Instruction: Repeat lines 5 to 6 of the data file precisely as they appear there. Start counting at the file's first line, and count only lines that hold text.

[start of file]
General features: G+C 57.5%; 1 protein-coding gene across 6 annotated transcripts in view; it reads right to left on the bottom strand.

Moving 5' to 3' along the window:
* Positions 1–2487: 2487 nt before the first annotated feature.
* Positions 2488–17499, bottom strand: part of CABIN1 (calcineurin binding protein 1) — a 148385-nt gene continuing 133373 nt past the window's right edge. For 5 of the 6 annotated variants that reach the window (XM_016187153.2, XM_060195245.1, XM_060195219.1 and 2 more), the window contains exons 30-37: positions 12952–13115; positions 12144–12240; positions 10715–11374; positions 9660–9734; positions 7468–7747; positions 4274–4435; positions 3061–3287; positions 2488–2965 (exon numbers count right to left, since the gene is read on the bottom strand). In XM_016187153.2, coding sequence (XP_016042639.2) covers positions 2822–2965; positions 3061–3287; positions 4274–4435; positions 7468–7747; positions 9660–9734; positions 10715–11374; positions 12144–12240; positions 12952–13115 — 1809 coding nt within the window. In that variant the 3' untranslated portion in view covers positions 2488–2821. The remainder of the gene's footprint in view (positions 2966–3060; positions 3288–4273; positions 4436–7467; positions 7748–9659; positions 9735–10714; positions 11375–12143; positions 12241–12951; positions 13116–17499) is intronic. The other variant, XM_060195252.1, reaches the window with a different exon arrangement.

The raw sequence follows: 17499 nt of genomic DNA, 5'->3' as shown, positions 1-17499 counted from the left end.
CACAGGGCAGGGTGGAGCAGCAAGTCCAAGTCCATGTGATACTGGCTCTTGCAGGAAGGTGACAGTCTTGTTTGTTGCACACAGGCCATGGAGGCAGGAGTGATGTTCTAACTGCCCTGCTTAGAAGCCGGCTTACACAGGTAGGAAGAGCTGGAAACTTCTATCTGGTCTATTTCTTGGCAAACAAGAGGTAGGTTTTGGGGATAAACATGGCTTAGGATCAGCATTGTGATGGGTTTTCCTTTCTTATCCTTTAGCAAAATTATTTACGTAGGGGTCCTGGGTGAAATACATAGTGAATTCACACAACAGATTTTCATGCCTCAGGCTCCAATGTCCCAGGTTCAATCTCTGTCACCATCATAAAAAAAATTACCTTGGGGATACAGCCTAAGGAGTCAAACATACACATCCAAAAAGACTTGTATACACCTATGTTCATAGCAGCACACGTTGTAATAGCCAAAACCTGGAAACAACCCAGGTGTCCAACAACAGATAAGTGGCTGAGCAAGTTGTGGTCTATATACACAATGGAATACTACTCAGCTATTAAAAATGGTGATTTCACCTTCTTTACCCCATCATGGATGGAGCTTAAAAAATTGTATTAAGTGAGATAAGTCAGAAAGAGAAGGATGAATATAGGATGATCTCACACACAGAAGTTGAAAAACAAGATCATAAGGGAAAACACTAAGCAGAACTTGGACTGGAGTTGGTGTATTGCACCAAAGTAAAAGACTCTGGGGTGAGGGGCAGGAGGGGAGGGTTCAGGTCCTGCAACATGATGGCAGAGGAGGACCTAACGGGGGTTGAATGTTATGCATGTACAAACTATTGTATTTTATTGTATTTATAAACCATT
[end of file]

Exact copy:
The raw sequence follows: 17499 nt of genomic DNA, 5'->3' as shown, positions 1-17499 counted from the left end.
CACAGGGCAGGGTGGAGCAGCAAGTCCAAGTCCATGTGATACTGGCTCTTGCAGGAAGGTGACAGTCTTGTTTGTTGCACACAGGCCATGGAGGCAGGAGTGATGTTCTAACTGCCCTGCTTAGAAGCCGGCTTACACAGGTAGGAAGAGCTGGAAACTTCTATCTGGTCTATTTCTTGGCAAACAAGAGGTAGGTTTTGGGGATAAACATGGCTTAGGATCAGCATTGTGATGGGTTTTCCTTTCTTATCCTTTAGCAAAATTATTTACGTAGGGGTCCTGGGTGAAATACATAGTGAATTCACACAACAGATTTTCATGCCTCAGGCTCCAATGTCCCAGGTTCAATCTCTGTCACCATCATAAAAAAAATTACCTTGGGGATACAGCCTAAGGAGTCAAACATACACATCCAAAAAGACTTGTATACACCTATGTTCATAGCAGCACACGTTGTAATAGCCAAAACCTGGAAACAACCCAGGTGTCCAACAACAGATAAGTGGCTGAGCAAGTTGTGGTCTATATACACAATGGAATACTACTCAGCTATTAAAAATGGTGATTTCACCTTCTTTACCCCATCATGGATGGAGCTTAAAAAATTGTATTAAGTGAGATAAGTCAGAAAGAGAAGGATGAATATAGGATGATCTCACACACAGAAGTTGAAAAACAAGATCATAAGGGAAAACACTAAGCAGAACTTGGACTGGAGTTGGTGTATTGCACCAAAGTAAAAGACTCTGGGGTGAGGGGCAGGAGGGGAGGGTTCAGGTCCTGCAACATGATGGCAGAGGAGGACCTAACGGGGGTTGAATGTTATGCATGTACAAACTATTGTATTTTATTGTATTTATAAACCATT